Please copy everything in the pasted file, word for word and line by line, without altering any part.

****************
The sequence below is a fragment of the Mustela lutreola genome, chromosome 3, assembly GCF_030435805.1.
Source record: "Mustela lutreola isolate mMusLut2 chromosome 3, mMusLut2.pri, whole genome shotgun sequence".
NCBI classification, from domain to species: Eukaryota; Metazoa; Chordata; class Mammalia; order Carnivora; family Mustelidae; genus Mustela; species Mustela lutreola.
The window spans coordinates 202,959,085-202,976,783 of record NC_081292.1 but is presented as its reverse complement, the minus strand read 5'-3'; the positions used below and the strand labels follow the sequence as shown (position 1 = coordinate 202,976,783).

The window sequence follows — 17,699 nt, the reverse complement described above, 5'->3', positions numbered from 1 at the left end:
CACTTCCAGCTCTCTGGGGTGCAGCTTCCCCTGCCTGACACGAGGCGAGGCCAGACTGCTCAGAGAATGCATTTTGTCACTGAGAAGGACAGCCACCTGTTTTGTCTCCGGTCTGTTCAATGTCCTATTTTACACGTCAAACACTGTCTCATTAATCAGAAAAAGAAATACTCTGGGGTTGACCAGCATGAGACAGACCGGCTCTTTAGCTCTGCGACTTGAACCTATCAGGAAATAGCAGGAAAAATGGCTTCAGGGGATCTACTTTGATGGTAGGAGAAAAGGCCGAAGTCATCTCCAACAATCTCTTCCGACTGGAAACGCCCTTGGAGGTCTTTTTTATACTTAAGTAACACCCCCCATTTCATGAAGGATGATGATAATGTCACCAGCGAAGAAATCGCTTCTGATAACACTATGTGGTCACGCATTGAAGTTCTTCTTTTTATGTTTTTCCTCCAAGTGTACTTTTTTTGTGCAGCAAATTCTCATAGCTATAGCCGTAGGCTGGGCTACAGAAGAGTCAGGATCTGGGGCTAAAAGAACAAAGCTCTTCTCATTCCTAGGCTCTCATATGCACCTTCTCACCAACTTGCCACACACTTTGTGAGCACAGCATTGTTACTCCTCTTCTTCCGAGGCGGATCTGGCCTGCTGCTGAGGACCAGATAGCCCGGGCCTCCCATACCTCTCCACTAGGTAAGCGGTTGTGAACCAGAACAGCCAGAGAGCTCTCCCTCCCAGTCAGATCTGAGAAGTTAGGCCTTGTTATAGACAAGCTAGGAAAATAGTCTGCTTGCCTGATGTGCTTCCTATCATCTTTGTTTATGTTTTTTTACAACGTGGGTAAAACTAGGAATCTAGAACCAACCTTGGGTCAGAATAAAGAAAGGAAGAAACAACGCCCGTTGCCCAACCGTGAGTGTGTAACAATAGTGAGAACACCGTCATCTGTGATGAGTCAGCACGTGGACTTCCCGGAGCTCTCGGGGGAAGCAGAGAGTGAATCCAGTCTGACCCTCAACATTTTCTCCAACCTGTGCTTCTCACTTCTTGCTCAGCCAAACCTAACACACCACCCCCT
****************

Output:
The sequence below is a fragment of the Mustela lutreola genome, chromosome 3, assembly GCF_030435805.1.
Source record: "Mustela lutreola isolate mMusLut2 chromosome 3, mMusLut2.pri, whole genome shotgun sequence".
NCBI classification, from domain to species: Eukaryota; Metazoa; Chordata; class Mammalia; order Carnivora; family Mustelidae; genus Mustela; species Mustela lutreola.
The window spans coordinates 202,959,085-202,976,783 of record NC_081292.1 but is presented as its reverse complement, the minus strand read 5'-3'; the positions used below and the strand labels follow the sequence as shown (position 1 = coordinate 202,976,783).

The window sequence follows — 17,699 nt, the reverse complement described above, 5'->3', positions numbered from 1 at the left end:
CACTTCCAGCTCTCTGGGGTGCAGCTTCCCCTGCCTGACACGAGGCGAGGCCAGACTGCTCAGAGAATGCATTTTGTCACTGAGAAGGACAGCCACCTGTTTTGTCTCCGGTCTGTTCAATGTCCTATTTTACACGTCAAACACTGTCTCATTAATCAGAAAAAGAAATACTCTGGGGTTGACCAGCATGAGACAGACCGGCTCTTTAGCTCTGCGACTTGAACCTATCAGGAAATAGCAGGAAAAATGGCTTCAGGGGATCTACTTTGATGGTAGGAGAAAAGGCCGAAGTCATCTCCAACAATCTCTTCCGACTGGAAACGCCCTTGGAGGTCTTTTTTATACTTAAGTAACACCCCCCATTTCATGAAGGATGATGATAATGTCACCAGCGAAGAAATCGCTTCTGATAACACTATGTGGTCACGCATTGAAGTTCTTCTTTTTATGTTTTTCCTCCAAGTGTACTTTTTTTGTGCAGCAAATTCTCATAGCTATAGCCGTAGGCTGGGCTACAGAAGAGTCAGGATCTGGGGCTAAAAGAACAAAGCTCTTCTCATTCCTAGGCTCTCATATGCACCTTCTCACCAACTTGCCACACACTTTGTGAGCACAGCATTGTTACTCCTCTTCTTCCGAGGCGGATCTGGCCTGCTGCTGAGGACCAGATAGCCCGGGCCTCCCATACCTCTCCACTAGGTAAGCGGTTGTGAACCAGAACAGCCAGAGAGCTCTCCCTCCCAGTCAGATCTGAGAAGTTAGGCCTTGTTATAGACAAGCTAGGAAAATAGTCTGCTTGCCTGATGTGCTTCCTATCATCTTTGTTTATGTTTTTTTACAACGTGGGTAAAACTAGGAATCTAGAACCAACCTTGGGTCAGAATAAAGAAAGGAAGAAACAACGCCCGTTGCCCAACCGTGAGTGTGTAACAATAGTGAGAACACCGTCATCTGTGATGAGTCAGCACGTGGACTTCCCGGAGCTCTCGGGGGAAGCAGAGAGTGAATCCAGTCTGACCCTCAACATTTTCTCCAACCTGTGCTTCTCACTTCTTGCTCAGCCAAACCTAACACACCACCCCCT